LONDON // Lawyers for three Pakistani cricket stars pleaded with a judge in London yesterday not to send their clients to prison for taking part in a match-fixing scam.
Former Pakistan captain Salman Butt, 27, and fast bowlers Mohammad Asif, 28, and Mohammad Amir, 19, will be sentenced today for taking bribes to bowl "no balls" at specific times during a Test match against England in the summer of last year as part of a betting scam.
The players' British agent, Mazhar Majeed, 36, will also be sentenced for arranging the scam after it was confirmed in court yesterday that he had earlier pleaded guilty to charges of a conspiracy to cheat and accepting corrupt payments.
Butt's lawyer told the court that the scandal had transformed him from "a national hero to a figure of contempt". He pleaded with the judge, Justice (Sir Jeremy) Cooke: "Please don't make my family suffer any more."
Amir's lawyer maintained that he had only become involved in the match fixing during the Test at Lord's but the judge refused to accept this, saying there was evidence that the teenager had played a part in a scam at an earlier Test during the tour of England.
Indeed, it emerged yesterday that evidence of match fixing went far beyond the game at Lord's. Text messages sent by Majeed, who acted as the UK fixer for a worldwide betting syndicate, suggested that some aspects of play were rigged in all four Tests Pakistan played against England last year plus another two against Australia.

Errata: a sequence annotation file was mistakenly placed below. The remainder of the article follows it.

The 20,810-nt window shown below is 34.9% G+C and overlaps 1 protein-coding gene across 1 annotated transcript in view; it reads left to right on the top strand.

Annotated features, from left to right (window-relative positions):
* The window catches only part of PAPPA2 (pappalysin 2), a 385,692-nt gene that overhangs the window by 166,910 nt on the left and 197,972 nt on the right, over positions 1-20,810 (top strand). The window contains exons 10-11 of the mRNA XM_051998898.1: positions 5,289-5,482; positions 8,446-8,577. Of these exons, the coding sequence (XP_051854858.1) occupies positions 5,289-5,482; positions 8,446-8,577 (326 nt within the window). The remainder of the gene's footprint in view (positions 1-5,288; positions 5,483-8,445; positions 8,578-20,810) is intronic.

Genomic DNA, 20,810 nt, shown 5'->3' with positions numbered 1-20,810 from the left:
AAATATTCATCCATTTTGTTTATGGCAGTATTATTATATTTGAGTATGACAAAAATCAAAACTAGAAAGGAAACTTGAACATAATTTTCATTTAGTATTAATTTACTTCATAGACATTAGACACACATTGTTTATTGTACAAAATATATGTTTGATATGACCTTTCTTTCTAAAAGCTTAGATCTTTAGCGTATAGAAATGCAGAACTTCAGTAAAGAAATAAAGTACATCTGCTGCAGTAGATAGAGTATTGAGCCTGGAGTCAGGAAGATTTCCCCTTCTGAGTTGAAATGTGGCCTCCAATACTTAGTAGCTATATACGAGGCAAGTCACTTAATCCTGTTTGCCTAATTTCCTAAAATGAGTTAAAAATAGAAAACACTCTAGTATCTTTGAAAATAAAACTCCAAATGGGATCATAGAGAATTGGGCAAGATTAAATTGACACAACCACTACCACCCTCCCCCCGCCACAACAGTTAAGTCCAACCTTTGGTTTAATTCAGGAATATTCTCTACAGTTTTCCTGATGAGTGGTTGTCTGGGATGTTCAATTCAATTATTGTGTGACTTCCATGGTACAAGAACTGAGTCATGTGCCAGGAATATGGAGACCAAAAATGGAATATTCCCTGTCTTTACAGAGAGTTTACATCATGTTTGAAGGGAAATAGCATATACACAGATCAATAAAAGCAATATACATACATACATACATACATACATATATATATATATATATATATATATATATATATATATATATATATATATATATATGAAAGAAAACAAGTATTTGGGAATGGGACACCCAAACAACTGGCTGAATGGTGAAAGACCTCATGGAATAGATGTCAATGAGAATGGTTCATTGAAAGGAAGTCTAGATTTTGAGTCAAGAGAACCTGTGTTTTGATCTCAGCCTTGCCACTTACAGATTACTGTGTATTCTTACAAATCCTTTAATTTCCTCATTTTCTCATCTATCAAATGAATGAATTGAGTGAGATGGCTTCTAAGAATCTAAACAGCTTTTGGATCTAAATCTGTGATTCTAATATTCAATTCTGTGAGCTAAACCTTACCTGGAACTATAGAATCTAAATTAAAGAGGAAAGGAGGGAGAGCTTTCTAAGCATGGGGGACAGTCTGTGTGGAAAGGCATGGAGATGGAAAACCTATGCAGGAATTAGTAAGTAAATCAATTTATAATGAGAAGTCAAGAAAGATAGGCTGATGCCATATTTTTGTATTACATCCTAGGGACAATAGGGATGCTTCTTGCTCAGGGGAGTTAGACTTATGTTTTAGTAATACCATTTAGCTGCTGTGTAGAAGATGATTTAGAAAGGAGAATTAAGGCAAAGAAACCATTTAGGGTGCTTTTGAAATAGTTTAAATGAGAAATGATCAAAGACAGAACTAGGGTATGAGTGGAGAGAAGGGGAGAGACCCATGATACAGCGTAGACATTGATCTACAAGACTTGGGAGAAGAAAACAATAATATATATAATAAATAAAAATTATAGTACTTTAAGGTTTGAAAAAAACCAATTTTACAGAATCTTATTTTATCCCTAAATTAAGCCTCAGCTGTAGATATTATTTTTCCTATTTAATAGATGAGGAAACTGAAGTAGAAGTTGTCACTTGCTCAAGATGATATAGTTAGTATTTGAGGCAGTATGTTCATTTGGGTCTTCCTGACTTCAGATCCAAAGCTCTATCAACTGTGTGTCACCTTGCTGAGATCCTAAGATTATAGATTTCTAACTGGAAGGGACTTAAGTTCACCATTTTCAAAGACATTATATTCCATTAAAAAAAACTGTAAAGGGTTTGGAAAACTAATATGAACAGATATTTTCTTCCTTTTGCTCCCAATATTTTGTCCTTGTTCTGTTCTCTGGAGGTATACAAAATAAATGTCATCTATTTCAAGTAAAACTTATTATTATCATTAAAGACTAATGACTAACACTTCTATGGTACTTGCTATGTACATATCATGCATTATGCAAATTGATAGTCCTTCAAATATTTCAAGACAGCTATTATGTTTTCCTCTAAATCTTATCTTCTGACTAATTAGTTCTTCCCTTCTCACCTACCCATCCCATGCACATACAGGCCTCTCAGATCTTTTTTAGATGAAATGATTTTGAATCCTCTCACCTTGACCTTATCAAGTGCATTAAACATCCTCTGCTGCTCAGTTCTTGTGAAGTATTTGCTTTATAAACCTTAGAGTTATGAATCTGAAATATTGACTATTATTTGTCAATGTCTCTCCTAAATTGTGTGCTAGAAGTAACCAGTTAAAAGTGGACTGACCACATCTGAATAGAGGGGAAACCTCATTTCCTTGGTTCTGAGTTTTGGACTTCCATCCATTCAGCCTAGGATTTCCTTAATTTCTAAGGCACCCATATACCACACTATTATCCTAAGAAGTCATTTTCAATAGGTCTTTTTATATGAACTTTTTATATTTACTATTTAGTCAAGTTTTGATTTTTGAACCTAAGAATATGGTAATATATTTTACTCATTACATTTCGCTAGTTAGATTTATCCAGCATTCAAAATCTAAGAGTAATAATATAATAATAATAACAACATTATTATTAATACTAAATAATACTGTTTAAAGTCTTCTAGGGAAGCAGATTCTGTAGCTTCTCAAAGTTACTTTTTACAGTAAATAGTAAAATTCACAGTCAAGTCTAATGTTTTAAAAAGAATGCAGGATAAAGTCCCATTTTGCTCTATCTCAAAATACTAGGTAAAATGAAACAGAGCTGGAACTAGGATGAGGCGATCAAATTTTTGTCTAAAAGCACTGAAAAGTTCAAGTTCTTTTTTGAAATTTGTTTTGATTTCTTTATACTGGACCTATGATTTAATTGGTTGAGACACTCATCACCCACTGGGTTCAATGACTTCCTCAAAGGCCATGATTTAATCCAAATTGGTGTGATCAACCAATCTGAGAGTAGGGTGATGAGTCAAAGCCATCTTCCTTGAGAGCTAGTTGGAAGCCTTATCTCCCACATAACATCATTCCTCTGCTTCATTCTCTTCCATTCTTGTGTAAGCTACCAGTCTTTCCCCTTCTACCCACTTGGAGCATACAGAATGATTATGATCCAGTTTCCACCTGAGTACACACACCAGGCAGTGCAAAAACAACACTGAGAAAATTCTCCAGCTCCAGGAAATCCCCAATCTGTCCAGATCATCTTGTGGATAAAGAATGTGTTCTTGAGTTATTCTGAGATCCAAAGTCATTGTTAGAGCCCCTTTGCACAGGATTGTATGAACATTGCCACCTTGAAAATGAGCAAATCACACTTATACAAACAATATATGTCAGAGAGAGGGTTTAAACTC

The texts, exchanged between Majeed and heads of betting syndicates in Dubai, India and Britain, were gathered by Scotland Yard as they investigated the Lord's Test but were not presented to the trial.
It also emerged yesterday that the Doha-based International Cricket Council (ICC) is now to launch a fresh inquiry into match fixing following the release of the texts.
The texts released yesterday also appeared to implicate Pakistan wicketkeeper Kamran Akmal in match fixing.
Butt and Asif were both found guilty on Tuesday of conspiring to cheat during the Lord's Test and accepting corrupt payments.
The four had conspired to bowl "no balls" at specific times during the game, opening the way for betting syndicates to clean up on the "spot betting" market - where bets are placed on specific incidents happening during the course of play - on the Indian subcontinent.
Secret recordings made by an undercover journalist from the News of the World, which paid Majeed £150,000 (Dh878,463) for the "no balls" information, sparked the police investigation.
Majeed, whose lawyer told the court yesterday that he was the "arranger" rather than the instigator of the scam, has declined to tell police the names of the racket's organisers in either Dubai or Mumbai.
It was also revealed yesterday that £98,000 of the newspaper's money had not been recovered.